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USGS Has Deep and Diverse Roots in Arizona
Released: 3/18/1997

Contact Information:
U.S. Department of the Interior, U.S. Geological Survey
Office of Communication
119 National Center
Reston, VA 20192
Pat Jorgenson 1-click interview
Phone: 415-329-4000

The presence of the U.S. Geological Survey in the University of Arizona’s Environment and Natural Resources Building marks the latest chapter in the USGS’s long association with the University and the study of earth sciences in Arizona.

The USGS didn’t establish its first permanent field office in Arizona until 1915, but in a cooperative spirit that marks today’s endeavors, E.P. Smith, a U of A professor of irrigation engineering, established a gauging station on the Santa Cruz River near Tucson in 1905, and furnished the records to the USGS.

Even before there was a USGS, and when most of Arizona was still an unmapped territory, Major John Wesley Powell, who is generally regarded as the "father of the USGS," wrote of the geological wonders of the American southwest, when he became the first person known to have successfully rafted the course of the Colorado River through the Grand Canyon, in 1869. During subsequent journeys of exploration, Powell and others who would become part of the USGS after its founding in 1879, investigated the many aspects of this land of red rocks, deep chasms and high deserts.

In addition to producing reports and maps on the surface and subsurface of the land and its waterways, Powell began a disciplined study of Native Americans; a study that evolved into the Bureau of Ethnology, the forerunner of the Department of the Interior’s Bureau of Indian Affairs.

Powell realized early on that in the western states, water, or the lack of it, was the most important component in future development. It was under his USGS directorship that the Survey’s "division of hydrography" was established in 1889, and stream-flow gauging stations, as well as ground-water monitoring sites were established throughout the western states.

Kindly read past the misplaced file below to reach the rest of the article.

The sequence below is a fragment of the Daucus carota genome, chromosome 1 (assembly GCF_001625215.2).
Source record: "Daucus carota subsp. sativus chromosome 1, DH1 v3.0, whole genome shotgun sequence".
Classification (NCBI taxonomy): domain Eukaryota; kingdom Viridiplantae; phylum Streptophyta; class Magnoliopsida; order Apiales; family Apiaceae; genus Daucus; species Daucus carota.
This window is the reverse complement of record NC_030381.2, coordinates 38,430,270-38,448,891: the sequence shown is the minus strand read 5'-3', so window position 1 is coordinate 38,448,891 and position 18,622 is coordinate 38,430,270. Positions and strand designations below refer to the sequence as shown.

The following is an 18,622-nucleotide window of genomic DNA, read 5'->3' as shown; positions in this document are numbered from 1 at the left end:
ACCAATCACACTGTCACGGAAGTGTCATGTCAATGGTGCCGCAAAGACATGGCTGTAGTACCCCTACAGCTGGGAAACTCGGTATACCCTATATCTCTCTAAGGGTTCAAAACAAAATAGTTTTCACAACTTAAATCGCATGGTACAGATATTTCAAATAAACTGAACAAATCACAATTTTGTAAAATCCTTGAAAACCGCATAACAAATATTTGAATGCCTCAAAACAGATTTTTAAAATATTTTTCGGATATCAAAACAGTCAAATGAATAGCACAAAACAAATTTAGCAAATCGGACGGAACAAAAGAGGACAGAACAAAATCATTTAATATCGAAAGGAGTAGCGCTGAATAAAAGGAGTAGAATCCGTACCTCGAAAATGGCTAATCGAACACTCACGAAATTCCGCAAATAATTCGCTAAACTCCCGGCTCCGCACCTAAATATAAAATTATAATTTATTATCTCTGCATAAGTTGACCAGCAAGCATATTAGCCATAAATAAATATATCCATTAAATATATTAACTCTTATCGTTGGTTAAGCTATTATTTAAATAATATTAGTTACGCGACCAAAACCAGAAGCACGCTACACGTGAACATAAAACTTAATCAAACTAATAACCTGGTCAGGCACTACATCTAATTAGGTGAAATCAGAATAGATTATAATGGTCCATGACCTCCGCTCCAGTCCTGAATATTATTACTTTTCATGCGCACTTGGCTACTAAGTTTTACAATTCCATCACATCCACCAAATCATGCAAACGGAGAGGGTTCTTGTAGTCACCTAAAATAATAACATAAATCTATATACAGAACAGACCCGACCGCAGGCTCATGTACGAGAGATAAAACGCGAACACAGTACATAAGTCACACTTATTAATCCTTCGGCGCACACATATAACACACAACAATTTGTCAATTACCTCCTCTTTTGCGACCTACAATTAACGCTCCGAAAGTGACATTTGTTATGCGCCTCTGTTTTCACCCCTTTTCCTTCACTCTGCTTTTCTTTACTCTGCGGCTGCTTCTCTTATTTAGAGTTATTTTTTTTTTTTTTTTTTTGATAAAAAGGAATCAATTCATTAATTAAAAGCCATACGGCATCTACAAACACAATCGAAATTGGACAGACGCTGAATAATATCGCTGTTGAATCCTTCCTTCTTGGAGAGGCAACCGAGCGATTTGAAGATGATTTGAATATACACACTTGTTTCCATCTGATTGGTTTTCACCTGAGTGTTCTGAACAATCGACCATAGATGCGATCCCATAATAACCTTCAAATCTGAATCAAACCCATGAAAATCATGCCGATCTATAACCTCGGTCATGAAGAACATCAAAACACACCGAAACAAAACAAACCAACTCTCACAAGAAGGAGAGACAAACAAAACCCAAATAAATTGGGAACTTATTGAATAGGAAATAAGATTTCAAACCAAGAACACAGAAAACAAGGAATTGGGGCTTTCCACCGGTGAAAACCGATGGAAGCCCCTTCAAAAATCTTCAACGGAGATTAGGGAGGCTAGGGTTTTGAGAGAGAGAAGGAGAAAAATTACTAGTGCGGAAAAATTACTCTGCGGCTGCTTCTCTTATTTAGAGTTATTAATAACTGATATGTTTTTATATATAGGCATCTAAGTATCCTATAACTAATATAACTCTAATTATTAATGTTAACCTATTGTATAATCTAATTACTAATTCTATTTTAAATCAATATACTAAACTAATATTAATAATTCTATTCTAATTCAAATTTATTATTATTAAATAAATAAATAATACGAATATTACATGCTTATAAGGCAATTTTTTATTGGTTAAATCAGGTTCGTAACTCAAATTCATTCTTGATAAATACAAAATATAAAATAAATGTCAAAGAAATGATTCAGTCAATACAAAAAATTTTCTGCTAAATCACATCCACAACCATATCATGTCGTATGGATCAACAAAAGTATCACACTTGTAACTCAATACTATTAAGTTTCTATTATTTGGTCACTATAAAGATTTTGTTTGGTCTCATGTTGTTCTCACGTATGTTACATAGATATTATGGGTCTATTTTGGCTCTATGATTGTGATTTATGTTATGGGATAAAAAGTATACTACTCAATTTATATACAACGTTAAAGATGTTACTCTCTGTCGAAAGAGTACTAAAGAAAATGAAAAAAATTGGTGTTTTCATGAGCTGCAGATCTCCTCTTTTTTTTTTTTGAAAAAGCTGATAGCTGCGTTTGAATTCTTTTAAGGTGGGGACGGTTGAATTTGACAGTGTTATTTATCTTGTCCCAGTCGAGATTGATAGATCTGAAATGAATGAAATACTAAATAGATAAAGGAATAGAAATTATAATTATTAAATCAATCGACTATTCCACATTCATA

Arizona’s rich mineral resources were the subject of many early USGS field expeditions and publications that were designed to make mineral-resource information to mining companies and the general public. The increased demands for minerals created by World War I and the even greater demands of World War II and the post-war atomic age further increased the USGS presence in Arizona.

As America entered the space age, the USGS created its branch of astrogeophysics and celestial mapping, and centered much of that research in its field office on the University of Northern Arizona campus in Flagstaff.

That USGS branch’s first chief scientist, Dr. Eugene Shoemaker, worked with the National Aeronautics and Space Administration (NASA) to determine the site for the 1969 Apollo Moon landing. During the next 25 years USGS astrogeologists at Flagstaff would map the surface and subsurface of Mars and Venus, and in association with Arizona’s Lowell Observatory, Shoemaker and his wife, Carolyn, would discover and map the orbits of 30 meteorites and asteroids, including the Shoemaker-Levy comet that collided with the surface of Jupiter in 1995.